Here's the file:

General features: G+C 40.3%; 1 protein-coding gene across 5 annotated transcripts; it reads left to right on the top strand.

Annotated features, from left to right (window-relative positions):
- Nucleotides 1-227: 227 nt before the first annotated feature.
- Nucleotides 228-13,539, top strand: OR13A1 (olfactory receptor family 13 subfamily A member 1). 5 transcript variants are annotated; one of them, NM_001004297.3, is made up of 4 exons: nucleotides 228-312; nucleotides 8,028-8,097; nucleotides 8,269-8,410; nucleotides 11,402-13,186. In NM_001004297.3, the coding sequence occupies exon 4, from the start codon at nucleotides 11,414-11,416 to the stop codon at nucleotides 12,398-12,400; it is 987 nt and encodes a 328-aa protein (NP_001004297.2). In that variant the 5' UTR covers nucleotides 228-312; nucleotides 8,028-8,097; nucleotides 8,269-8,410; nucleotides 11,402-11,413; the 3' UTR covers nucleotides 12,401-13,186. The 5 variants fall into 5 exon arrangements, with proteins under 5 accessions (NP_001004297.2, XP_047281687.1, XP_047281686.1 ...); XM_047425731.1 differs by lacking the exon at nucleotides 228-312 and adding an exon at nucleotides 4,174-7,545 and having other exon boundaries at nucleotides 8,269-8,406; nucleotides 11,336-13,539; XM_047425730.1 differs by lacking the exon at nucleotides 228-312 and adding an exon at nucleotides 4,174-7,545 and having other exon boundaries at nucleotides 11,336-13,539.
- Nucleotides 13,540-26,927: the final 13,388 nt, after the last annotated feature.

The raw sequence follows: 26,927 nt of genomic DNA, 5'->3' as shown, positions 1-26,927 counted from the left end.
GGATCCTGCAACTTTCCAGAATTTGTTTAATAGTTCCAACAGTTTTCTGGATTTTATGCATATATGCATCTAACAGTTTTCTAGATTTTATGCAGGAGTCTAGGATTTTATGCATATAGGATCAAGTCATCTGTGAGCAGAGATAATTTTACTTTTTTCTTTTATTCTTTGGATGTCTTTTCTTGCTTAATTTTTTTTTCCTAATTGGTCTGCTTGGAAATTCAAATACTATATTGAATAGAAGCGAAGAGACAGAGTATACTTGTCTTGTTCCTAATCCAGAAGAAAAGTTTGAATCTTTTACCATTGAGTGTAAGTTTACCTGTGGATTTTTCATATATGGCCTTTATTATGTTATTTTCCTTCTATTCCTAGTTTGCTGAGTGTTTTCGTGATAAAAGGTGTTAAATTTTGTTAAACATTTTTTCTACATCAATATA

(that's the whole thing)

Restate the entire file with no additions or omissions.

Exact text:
General features: G+C 40.3%; 1 protein-coding gene across 5 annotated transcripts; it reads left to right on the top strand.

Annotated features, from left to right (window-relative positions):
- Nucleotides 1-227: 227 nt before the first annotated feature.
- Nucleotides 228-13,539, top strand: OR13A1 (olfactory receptor family 13 subfamily A member 1). 5 transcript variants are annotated; one of them, NM_001004297.3, is made up of 4 exons: nucleotides 228-312; nucleotides 8,028-8,097; nucleotides 8,269-8,410; nucleotides 11,402-13,186. In NM_001004297.3, the coding sequence occupies exon 4, from the start codon at nucleotides 11,414-11,416 to the stop codon at nucleotides 12,398-12,400; it is 987 nt and encodes a 328-aa protein (NP_001004297.2). In that variant the 5' UTR covers nucleotides 228-312; nucleotides 8,028-8,097; nucleotides 8,269-8,410; nucleotides 11,402-11,413; the 3' UTR covers nucleotides 12,401-13,186. The 5 variants fall into 5 exon arrangements, with proteins under 5 accessions (NP_001004297.2, XP_047281687.1, XP_047281686.1 ...); XM_047425731.1 differs by lacking the exon at nucleotides 228-312 and adding an exon at nucleotides 4,174-7,545 and having other exon boundaries at nucleotides 8,269-8,406; nucleotides 11,336-13,539; XM_047425730.1 differs by lacking the exon at nucleotides 228-312 and adding an exon at nucleotides 4,174-7,545 and having other exon boundaries at nucleotides 11,336-13,539.
- Nucleotides 13,540-26,927: the final 13,388 nt, after the last annotated feature.

The raw sequence follows: 26,927 nt of genomic DNA, 5'->3' as shown, positions 1-26,927 counted from the left end.
GGATCCTGCAACTTTCCAGAATTTGTTTAATAGTTCCAACAGTTTTCTGGATTTTATGCATATATGCATCTAACAGTTTTCTAGATTTTATGCAGGAGTCTAGGATTTTATGCATATAGGATCAAGTCATCTGTGAGCAGAGATAATTTTACTTTTTTCTTTTATTCTTTGGATGTCTTTTCTTGCTTAATTTTTTTTTCCTAATTGGTCTGCTTGGAAATTCAAATACTATATTGAATAGAAGCGAAGAGACAGAGTATACTTGTCTTGTTCCTAATCCAGAAGAAAAGTTTGAATCTTTTACCATTGAGTGTAAGTTTACCTGTGGATTTTTCATATATGGCCTTTATTATGTTATTTTCCTTCTATTCCTAGTTTGCTGAGTGTTTTCGTGATAAAAGGTGTTAAATTTTGTTAAACATTTTTTCTACATCAATATA